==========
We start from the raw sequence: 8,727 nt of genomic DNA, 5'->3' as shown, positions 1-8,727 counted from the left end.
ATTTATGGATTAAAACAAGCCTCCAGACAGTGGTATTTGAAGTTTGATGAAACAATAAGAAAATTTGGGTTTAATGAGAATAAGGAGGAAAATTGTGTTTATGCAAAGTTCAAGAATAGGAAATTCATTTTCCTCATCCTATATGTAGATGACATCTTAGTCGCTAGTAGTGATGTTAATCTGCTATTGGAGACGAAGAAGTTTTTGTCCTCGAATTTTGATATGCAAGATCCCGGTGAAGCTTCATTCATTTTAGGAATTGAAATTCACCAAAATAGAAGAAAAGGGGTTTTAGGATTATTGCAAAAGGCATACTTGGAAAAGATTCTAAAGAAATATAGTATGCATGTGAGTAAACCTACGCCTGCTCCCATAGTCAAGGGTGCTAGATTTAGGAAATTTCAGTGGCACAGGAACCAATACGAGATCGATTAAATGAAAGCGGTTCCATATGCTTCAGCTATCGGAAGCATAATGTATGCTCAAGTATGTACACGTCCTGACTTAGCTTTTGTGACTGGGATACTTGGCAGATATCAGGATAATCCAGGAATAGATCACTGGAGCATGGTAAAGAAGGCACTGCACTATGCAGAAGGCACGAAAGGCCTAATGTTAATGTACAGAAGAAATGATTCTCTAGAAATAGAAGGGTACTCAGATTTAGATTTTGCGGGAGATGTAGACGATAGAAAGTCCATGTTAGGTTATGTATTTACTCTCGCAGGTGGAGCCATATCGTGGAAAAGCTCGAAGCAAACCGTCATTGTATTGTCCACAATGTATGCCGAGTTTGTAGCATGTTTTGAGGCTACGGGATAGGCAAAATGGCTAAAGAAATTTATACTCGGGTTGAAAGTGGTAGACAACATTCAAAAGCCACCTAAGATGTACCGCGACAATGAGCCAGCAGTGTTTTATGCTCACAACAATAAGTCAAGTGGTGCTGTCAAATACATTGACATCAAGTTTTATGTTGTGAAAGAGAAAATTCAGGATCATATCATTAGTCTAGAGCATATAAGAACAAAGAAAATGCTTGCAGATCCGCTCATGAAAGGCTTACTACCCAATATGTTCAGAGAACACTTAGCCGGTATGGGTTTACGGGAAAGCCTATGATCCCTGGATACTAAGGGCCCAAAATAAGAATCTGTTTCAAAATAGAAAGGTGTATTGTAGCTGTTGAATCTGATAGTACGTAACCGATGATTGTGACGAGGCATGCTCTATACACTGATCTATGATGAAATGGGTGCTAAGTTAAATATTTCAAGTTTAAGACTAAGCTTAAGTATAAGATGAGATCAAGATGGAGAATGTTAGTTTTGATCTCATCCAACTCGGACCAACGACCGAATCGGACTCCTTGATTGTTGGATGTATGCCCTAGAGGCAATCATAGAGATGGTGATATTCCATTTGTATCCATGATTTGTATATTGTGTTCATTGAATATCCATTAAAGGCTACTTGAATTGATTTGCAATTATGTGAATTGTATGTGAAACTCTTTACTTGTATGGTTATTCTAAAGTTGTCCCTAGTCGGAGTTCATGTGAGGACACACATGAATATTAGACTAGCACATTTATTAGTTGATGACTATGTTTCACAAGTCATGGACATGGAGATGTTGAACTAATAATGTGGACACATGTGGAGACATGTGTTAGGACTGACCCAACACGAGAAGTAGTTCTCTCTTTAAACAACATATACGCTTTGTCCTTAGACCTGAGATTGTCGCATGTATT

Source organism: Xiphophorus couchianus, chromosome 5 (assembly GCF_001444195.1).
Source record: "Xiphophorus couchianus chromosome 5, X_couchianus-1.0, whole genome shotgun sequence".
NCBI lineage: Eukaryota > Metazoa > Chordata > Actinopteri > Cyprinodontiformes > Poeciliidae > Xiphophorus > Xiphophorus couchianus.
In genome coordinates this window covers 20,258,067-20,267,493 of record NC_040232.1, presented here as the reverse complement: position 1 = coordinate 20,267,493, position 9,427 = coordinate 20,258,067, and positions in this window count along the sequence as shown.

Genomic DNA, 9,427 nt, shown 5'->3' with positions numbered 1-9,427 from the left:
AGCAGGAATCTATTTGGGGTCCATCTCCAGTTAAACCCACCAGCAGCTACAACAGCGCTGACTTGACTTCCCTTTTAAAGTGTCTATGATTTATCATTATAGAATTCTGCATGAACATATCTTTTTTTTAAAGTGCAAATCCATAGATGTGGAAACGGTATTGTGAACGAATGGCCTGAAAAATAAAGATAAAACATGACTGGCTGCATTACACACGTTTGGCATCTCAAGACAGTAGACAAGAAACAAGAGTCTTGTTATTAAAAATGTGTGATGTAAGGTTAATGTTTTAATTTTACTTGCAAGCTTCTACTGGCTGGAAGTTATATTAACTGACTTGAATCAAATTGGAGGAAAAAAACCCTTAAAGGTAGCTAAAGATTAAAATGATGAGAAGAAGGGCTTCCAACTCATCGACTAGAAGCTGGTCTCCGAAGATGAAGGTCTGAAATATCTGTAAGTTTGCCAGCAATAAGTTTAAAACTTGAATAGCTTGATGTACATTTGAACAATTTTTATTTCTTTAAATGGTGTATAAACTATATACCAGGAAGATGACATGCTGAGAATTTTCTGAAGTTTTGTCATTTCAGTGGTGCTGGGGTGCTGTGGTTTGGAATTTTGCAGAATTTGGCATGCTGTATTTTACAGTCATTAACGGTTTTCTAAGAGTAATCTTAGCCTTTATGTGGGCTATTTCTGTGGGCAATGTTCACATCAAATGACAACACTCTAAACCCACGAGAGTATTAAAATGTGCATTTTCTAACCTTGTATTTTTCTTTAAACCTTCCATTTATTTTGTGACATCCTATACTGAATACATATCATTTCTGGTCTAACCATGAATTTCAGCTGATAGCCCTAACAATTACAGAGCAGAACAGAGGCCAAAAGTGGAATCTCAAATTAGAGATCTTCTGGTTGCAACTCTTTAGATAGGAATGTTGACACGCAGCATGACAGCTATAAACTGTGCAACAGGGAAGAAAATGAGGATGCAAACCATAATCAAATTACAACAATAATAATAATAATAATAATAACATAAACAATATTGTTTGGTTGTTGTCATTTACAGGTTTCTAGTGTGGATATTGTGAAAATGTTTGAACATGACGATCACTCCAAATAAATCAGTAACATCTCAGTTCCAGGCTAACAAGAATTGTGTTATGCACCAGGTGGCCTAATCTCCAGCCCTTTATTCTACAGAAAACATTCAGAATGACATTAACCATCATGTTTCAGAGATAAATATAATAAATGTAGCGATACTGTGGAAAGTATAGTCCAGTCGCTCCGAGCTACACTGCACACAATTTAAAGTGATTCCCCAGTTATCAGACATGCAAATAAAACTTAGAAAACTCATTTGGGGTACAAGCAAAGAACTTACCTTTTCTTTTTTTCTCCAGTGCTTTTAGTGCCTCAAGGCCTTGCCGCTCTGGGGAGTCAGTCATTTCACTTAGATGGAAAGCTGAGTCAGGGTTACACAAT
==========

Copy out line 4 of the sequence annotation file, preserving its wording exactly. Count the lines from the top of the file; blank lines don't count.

Source record: "Xiphophorus couchianus chromosome 5, X_couchianus-1.0, whole genome shotgun sequence".